Study shows that magnetic therapy may reverse concussion symptoms.
Washington: New study found that symptoms of concussions like loss of balance, hazy comprehension, sleep disturbance and ability to walk straight could be reversed by a therapy, magnetic stimulation.
According to the study published in the 'Journal of Neurotrauma', magnetic stimulation that uses a laptop-style device for 20 minutes per day improved the ability of rodents with a concussion to walk in a straight line, navigate a maze, run on a wheel, and perform cognitive tests.
"The beauty of this therapy is not only that it is effective, but that it is non-invasive, easy to use and cost-effective," said professor Changiz Taghibiglou, who led the research. The team also found evidence that Low-Frequency Magnetic Simulation could potentially protect the brain from future degeneration, a risk following serious concussions.
Concussion or mild traumatic brain injury (mTBI) is a major public health concern and can be caused by sports injuries, motor vehicle accidents, falls and other head trauma. A concussion can also cause severe headaches and hamper a person's ability to think straight and perform day-to-day tasks.
Within four days of treatment, rodents with repeated concussion had their ability to perform a variety of cognition and motor tests restored to almost normal levels. Their body clocks, governing sleep patterns, which can be thrown out of sync by the concussion, were also restored to their normal function.
The mice were exposed to low levels of magnetic stimulation, which mimic the way brain waves oscillate. Taghibiglou also found that certain proteins, which are important to protect the brain from various neurological conditions, were restored to their normal level by the low-frequency magnetic stimulation. The proteins protect neurons and halt the progression of post-concussion inflammation and neurodegeneration.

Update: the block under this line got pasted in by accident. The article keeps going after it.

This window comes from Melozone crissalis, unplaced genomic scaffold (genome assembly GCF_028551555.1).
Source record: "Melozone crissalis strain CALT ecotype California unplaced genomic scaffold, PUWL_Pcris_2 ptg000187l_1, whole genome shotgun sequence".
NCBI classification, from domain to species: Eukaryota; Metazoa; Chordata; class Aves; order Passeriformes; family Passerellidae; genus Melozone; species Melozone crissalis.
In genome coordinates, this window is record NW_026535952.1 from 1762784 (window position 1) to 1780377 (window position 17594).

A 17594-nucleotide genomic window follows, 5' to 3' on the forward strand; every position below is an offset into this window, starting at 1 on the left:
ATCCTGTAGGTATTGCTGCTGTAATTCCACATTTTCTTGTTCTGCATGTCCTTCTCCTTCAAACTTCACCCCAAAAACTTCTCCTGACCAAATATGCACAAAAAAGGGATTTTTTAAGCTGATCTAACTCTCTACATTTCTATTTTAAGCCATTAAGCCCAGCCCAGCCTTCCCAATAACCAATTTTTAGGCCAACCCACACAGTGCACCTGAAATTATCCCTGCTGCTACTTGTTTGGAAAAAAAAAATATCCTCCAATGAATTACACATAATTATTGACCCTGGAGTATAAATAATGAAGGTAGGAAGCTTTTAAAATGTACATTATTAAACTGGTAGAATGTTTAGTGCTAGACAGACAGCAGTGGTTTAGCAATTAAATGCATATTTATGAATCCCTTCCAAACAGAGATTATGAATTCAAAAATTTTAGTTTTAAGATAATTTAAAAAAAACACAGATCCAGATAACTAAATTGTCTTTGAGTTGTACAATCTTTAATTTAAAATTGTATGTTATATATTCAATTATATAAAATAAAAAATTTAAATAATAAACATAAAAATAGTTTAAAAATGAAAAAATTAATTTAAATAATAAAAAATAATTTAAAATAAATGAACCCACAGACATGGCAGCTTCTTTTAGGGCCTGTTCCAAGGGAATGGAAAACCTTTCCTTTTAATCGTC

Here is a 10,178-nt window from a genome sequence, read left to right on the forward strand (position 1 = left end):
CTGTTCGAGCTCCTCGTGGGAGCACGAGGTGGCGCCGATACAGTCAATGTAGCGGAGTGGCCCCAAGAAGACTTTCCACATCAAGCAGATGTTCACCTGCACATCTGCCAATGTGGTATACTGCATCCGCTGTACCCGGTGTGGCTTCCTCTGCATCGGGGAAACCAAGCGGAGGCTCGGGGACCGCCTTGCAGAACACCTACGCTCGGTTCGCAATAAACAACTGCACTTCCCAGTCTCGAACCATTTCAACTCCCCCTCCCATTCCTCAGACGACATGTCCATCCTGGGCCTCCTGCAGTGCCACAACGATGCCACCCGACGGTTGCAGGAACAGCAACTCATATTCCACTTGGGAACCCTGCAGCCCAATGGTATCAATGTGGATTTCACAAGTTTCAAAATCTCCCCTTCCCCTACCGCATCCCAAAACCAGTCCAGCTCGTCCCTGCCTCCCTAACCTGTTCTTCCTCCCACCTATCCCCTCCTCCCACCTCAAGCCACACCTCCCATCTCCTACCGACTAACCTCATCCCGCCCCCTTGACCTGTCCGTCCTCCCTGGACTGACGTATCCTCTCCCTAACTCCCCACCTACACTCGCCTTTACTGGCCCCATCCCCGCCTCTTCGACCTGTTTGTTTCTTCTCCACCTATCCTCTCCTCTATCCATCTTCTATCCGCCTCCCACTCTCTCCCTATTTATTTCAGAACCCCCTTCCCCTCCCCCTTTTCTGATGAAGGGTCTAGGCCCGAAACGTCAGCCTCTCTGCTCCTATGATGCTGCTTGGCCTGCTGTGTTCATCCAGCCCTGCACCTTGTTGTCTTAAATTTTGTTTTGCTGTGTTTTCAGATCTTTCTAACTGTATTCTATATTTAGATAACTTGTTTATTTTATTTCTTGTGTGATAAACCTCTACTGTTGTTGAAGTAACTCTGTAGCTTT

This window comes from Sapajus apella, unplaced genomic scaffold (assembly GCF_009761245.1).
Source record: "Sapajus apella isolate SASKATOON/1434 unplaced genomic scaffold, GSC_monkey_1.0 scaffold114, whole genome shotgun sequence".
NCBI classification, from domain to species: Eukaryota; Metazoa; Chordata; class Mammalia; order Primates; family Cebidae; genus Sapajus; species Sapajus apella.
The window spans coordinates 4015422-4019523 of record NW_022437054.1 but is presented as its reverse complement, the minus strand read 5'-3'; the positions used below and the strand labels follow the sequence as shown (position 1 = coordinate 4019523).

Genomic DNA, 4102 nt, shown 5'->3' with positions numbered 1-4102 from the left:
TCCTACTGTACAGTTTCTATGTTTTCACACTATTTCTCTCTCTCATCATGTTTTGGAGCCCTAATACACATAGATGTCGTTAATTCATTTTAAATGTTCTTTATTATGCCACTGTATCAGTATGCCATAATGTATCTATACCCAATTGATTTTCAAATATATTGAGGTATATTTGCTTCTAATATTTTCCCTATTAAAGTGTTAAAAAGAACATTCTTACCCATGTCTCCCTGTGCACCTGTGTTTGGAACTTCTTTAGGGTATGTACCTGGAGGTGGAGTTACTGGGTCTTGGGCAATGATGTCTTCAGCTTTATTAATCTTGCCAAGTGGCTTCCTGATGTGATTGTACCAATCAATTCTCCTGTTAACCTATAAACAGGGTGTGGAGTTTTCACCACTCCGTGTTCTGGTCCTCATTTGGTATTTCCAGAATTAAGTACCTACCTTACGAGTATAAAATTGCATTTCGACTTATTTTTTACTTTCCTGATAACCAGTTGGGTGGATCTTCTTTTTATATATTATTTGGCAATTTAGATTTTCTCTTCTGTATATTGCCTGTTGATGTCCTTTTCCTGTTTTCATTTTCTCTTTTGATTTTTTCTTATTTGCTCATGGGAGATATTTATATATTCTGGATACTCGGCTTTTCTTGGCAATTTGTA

In the next stages of the research program, the team plans to conduct longer-term tests on rodents, followed by human trials. Children and adolescents are particularly vulnerable to adverse effects of brain injuries as their brains are still developing into their early 20s.
"Traumatic brain injury is a clinical condition that poses significant challenges to patients, families and health professionals," said Dr Yanbo Zhang (M.D), co-author of the study.
"Patients can suffer long-lasting cognitive impairments, emotional and behavioural changes. Currently, we do not have effective treatment to improve cognitive impairment. Low-frequency magnetic stimulation provides a novel option for concussion treatment. It is portable, non-invasive and affordable," said Zhang.